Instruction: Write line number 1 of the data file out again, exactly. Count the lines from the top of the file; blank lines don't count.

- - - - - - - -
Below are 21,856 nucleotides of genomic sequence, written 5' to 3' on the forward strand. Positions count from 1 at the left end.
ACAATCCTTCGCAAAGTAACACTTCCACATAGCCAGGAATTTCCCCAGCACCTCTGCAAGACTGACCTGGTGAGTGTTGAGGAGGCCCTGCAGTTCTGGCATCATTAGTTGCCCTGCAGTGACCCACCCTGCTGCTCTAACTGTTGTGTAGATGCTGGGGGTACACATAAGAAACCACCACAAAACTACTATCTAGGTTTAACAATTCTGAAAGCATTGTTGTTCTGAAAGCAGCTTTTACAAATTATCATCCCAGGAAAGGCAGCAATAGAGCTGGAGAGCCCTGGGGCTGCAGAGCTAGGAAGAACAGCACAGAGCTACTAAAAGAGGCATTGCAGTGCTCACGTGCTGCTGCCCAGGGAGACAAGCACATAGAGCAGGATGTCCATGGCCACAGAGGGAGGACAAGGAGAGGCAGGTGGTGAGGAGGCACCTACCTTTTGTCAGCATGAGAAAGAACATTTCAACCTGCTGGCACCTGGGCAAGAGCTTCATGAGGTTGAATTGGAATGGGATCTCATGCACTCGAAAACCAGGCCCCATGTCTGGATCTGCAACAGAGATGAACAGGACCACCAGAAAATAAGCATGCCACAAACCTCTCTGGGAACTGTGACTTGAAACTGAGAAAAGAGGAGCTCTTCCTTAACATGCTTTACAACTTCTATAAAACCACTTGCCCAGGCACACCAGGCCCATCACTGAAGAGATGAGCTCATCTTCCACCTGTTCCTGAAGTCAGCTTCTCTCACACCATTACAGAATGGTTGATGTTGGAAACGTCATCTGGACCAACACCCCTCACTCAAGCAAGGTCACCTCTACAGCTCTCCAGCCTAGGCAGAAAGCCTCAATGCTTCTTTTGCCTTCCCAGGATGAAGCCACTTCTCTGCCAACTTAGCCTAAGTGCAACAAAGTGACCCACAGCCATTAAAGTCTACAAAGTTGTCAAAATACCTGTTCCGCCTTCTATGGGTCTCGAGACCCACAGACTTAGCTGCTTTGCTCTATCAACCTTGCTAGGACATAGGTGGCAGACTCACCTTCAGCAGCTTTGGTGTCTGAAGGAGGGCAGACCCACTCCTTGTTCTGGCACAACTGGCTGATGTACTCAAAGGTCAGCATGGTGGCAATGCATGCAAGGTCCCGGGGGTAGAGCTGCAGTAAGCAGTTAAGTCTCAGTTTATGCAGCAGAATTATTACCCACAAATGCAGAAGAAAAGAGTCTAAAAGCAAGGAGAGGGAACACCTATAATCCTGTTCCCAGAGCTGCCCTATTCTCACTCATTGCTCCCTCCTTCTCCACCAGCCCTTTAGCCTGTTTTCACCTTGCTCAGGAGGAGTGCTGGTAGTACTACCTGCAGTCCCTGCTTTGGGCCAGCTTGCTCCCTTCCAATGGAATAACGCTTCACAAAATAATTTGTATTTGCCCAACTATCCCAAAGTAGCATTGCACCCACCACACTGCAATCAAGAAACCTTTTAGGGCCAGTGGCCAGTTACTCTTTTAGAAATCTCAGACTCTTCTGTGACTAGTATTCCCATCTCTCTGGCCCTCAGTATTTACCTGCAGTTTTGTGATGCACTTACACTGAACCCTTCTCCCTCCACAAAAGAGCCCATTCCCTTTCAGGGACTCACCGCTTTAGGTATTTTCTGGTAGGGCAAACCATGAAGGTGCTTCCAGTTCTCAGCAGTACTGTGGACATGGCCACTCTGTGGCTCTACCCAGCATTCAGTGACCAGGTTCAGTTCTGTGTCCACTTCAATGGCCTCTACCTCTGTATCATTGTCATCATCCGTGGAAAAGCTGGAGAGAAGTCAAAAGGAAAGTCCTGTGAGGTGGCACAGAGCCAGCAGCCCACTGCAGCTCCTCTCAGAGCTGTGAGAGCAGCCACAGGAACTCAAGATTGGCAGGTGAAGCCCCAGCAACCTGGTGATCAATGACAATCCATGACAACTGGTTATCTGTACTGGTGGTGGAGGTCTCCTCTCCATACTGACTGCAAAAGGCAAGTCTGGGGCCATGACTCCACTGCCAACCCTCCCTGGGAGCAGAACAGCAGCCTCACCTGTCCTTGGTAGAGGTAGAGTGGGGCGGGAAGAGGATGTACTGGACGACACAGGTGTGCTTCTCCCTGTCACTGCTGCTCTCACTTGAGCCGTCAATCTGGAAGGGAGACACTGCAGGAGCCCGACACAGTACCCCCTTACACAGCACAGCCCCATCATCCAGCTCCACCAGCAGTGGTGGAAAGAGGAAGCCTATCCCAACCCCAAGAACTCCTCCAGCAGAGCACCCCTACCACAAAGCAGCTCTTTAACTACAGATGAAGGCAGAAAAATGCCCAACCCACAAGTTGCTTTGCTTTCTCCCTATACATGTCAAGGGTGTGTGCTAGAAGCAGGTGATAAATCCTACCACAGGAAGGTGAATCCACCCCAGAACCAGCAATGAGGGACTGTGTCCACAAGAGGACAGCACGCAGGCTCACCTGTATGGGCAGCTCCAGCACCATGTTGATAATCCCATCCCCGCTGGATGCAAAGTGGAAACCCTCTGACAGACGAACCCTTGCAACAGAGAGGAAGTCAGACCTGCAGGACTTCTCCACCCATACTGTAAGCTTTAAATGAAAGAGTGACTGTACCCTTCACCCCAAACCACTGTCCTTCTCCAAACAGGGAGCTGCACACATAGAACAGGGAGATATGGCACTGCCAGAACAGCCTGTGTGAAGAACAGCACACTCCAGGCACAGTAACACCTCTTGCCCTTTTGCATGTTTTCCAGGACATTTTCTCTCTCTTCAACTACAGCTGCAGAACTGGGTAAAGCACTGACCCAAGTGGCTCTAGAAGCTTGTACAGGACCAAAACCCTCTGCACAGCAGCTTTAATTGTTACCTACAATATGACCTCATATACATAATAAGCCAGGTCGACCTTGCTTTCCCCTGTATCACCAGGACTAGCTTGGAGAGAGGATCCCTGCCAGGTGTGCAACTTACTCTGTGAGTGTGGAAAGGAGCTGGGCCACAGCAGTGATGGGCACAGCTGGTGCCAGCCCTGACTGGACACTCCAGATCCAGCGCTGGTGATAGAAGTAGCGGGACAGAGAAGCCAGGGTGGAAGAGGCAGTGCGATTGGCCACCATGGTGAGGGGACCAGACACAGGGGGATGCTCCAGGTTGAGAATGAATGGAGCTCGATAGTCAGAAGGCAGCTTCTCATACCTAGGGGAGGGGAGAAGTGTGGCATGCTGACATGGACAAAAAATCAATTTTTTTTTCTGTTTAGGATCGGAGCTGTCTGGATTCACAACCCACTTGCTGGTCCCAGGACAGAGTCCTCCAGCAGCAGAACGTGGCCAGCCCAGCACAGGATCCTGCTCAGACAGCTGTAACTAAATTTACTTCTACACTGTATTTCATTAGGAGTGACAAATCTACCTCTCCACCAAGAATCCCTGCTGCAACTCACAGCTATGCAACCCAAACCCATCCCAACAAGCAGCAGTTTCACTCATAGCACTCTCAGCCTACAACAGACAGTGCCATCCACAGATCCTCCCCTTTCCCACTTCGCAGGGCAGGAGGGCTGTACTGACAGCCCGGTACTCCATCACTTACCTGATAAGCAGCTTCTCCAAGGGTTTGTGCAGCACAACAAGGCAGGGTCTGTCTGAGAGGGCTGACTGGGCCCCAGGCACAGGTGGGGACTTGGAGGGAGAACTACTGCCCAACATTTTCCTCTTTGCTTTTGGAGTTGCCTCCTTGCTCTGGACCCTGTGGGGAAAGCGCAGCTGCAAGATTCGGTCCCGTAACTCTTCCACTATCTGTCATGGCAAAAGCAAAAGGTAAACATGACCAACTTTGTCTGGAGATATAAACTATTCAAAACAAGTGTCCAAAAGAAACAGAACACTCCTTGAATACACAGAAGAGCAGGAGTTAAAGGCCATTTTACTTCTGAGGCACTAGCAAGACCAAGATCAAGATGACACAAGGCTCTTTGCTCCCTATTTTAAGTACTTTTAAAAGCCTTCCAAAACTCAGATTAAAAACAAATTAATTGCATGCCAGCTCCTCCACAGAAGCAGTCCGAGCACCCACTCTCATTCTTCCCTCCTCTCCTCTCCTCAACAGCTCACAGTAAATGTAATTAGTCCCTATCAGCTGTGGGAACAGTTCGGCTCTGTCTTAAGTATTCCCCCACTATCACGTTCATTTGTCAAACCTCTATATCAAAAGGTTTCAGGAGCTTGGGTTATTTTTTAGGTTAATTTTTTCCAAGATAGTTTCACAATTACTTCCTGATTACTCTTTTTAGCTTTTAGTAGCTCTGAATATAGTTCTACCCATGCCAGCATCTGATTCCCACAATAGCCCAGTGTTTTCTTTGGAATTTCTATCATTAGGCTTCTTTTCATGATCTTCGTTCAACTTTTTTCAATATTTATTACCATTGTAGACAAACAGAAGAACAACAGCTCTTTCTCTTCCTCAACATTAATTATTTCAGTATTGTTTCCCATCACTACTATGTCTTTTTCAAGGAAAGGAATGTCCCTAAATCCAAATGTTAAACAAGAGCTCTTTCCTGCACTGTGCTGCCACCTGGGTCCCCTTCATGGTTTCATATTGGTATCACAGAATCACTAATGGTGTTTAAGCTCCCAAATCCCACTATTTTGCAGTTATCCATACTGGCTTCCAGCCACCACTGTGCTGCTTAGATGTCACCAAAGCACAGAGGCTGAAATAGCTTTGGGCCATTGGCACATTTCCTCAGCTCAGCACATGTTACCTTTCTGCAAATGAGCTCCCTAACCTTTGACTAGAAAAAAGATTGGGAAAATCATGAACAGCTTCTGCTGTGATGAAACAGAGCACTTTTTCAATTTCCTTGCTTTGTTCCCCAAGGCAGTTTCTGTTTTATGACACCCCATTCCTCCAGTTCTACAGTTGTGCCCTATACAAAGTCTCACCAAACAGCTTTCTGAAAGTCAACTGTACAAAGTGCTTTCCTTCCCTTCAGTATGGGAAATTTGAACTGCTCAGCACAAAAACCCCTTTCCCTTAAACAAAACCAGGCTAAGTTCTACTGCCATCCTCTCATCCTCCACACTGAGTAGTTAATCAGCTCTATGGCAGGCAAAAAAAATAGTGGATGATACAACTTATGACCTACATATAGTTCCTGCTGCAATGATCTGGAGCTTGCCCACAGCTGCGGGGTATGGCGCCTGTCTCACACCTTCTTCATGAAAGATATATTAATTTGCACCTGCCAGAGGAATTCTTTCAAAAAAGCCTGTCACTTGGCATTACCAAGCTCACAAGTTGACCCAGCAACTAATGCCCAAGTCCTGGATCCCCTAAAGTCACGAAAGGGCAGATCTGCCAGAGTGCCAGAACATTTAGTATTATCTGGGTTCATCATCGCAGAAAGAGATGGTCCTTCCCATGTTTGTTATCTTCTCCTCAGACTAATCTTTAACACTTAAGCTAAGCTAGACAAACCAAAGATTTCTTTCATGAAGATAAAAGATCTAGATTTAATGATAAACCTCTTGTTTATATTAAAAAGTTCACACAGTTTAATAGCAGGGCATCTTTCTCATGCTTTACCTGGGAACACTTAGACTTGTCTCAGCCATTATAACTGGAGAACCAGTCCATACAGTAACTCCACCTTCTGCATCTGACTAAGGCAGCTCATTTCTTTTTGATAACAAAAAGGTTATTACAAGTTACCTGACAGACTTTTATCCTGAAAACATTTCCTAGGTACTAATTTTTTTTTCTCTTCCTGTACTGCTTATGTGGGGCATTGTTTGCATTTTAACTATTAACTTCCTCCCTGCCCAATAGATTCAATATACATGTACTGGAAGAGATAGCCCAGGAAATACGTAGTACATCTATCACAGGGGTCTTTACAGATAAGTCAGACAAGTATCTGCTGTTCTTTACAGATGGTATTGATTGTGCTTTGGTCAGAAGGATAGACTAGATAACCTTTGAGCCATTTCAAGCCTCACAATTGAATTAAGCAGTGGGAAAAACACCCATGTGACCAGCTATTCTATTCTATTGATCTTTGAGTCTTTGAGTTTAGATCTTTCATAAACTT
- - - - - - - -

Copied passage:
Below are 21,856 nucleotides of genomic sequence, written 5' to 3' on the forward strand. Positions count from 1 at the left end.